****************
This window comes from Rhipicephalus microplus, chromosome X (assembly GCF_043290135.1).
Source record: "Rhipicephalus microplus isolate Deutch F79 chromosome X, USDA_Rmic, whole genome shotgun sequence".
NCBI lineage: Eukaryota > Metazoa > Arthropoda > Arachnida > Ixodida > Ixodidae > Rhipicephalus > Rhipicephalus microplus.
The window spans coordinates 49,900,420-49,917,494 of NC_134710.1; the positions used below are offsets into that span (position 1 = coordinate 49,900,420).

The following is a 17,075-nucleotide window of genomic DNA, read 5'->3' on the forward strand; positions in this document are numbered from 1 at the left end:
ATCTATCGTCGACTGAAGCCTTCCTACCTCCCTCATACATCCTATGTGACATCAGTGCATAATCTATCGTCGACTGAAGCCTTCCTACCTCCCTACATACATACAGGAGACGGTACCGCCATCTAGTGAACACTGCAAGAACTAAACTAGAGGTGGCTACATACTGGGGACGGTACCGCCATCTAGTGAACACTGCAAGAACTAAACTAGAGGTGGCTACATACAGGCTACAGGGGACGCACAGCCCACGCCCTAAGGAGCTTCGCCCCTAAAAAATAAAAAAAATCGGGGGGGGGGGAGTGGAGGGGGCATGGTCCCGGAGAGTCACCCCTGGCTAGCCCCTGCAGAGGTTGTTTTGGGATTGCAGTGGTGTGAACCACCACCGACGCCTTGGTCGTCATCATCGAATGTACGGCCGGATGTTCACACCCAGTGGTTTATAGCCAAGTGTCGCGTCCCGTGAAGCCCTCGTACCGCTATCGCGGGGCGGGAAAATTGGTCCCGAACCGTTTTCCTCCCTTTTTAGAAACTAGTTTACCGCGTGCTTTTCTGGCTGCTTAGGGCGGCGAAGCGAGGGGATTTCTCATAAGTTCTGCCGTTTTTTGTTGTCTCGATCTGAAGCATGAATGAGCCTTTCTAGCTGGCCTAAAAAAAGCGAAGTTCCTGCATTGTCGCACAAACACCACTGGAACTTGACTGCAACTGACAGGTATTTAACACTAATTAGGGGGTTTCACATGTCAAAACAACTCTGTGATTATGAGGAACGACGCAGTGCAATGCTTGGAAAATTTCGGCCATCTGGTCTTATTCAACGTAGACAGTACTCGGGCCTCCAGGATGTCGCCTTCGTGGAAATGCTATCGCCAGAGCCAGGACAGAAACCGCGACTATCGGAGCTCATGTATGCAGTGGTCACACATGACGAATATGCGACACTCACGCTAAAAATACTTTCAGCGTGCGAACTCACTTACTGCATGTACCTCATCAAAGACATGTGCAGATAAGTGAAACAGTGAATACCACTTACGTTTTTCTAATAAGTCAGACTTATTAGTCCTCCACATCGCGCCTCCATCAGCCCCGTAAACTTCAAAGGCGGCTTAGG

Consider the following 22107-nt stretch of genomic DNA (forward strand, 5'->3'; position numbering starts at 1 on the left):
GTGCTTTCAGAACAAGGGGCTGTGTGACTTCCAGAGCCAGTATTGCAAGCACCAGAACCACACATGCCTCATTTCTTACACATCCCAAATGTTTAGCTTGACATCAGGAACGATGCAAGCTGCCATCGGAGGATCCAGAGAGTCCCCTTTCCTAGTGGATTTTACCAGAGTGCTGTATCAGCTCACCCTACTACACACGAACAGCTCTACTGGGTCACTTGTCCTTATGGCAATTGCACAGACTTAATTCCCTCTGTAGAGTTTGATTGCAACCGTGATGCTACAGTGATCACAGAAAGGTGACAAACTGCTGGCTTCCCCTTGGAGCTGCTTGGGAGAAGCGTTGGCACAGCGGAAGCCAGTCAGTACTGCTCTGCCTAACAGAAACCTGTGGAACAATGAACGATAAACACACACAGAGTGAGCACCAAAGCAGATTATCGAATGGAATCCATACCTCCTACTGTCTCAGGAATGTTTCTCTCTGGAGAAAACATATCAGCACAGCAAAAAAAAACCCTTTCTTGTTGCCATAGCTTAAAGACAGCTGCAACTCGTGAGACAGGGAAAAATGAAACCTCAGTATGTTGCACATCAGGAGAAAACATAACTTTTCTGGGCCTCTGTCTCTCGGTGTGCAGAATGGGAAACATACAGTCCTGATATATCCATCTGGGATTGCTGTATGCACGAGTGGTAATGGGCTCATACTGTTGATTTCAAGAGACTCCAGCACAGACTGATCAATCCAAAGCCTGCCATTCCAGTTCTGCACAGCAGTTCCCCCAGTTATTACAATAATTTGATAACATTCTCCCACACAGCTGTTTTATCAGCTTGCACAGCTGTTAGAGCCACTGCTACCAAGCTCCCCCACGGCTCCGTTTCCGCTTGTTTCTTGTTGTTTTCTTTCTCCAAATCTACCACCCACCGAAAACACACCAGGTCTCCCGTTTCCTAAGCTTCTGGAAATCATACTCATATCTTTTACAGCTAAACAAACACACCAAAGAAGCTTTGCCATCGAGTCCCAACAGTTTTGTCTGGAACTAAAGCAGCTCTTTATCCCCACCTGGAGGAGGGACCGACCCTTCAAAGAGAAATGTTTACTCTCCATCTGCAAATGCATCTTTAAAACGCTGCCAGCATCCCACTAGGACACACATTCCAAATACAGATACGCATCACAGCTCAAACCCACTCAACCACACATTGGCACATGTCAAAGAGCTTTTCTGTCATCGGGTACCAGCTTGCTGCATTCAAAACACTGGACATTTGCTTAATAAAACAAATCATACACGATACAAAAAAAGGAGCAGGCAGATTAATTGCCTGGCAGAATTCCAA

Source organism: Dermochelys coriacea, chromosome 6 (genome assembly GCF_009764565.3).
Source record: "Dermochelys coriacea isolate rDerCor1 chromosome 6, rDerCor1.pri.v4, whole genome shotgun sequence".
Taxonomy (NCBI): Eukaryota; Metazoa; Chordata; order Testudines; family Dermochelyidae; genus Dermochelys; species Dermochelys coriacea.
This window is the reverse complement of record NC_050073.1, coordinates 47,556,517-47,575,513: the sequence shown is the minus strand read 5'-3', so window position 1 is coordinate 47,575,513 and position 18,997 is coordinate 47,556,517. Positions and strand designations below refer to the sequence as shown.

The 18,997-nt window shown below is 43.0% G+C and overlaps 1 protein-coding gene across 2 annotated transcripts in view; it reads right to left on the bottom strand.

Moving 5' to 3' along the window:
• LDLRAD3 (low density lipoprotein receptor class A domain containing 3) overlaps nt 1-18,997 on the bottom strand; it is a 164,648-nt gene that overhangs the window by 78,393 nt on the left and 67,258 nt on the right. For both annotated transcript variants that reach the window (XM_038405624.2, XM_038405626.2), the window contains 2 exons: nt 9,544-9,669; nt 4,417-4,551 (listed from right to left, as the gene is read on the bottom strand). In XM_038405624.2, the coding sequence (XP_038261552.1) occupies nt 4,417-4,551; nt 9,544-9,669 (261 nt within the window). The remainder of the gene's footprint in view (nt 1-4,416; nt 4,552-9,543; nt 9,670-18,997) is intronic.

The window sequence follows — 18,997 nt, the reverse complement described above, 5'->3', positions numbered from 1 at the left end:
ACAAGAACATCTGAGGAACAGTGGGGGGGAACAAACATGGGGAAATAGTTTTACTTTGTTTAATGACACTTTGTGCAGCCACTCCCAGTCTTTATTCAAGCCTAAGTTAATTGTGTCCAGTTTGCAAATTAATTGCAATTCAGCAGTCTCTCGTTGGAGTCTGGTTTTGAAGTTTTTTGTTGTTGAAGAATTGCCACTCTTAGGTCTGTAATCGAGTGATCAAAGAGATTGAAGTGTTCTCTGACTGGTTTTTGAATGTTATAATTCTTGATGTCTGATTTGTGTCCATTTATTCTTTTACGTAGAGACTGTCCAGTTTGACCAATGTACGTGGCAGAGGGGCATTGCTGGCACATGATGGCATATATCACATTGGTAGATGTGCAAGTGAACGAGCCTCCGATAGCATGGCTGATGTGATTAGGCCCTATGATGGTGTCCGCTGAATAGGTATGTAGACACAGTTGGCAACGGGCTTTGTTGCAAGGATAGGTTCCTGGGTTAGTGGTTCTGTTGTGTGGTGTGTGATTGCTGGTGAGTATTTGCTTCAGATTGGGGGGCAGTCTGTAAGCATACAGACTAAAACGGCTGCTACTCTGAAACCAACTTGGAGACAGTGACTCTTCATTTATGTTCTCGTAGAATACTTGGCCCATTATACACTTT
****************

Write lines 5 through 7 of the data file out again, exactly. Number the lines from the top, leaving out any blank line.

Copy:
The following is a 17,075-nucleotide window of genomic DNA, read 5'->3' on the forward strand; positions in this document are numbered from 1 at the left end:
ATCTATCGTCGACTGAAGCCTTCCTACCTCCCTCATACATCCTATGTGACATCAGTGCATAATCTATCGTCGACTGAAGCCTTCCTACCTCCCTACATACATACAGGAGACGGTACCGCCATCTAGTGAACACTGCAAGAACTAAACTAGAGGTGGCTACATACTGGGGACGGTACCGCCATCTAGTGAACACTGCAAGAACTAAACTAGAGGTGGCTACATACAGGCTACAGGGGACGCACAGCCCACGCCCTAAGGAGCTTCGCCCCTAAAAAATAAAAAAAATCGGGGGGGGGGGAGTGGAGGGGGCATGGTCCCGGAGAGTCACCCCTGGCTAGCCCCTGCAGAGGTTGTTTTGGGATTGCAGTGGTGTGAACCACCACCGACGCCTTGGTCGTCATCATCGAATGTACGGCCGGATGTTCACACCCAGTGGTTTATAGCCAAGTGTCGCGTCCCGTGAAGCCCTCGTACCGCTATCGCGGGGCGGGAAAATTGGTCCCGAACCGTTTTCCTCCCTTTTTAGAAACTAGTTTACCGCGTGCTTTTCTGGCTGCTTAGGGCGGCGAAGCGAGGGGATTTCTCATAAGTTCTGCCGTTTTTTGTTGTCTCGATCTGAAGCATGAATGAGCCTTTCTAGCTGGCCTAAAAAAAGCGAAGTTCCTGCATTGTCGCACAAACACCACTGGAACTTGACTGCAACTGACAGGTATTTAACACTAATTAGGGGGTTTCACATGTCAAAACAACTCTGTGATTATGAGGAACGACGCAGTGCAATGCTTGGAAAATTTCGGCCATCTGGTCTTATTCAACGTAGACAGTACTCGGGCCTCCAGGATGTCGCCTTCGTGGAAATGCTATCGCCAGAGCCAGGACAGAAACCGCGACTATCGGAGCTCATGTATGCAGTGGTCACACATGACGAATATGCGACACTCACGCTAAAAATACTTTCAGCGTGCGAACTCACTTACTGCATGTACCTCATCAAAGACATGTGCAGATAAGTGAAACAGTGAATACCACTTACGTTTTTCTAATAAGTCAGACTTATTAGTCCTCCACATCGCGCCTCCATCAGCCCCGTAAACTTCAAAGGCGGCTTAGG

Consider the following 22107-nt stretch of genomic DNA (forward strand, 5'->3'; position numbering starts at 1 on the left):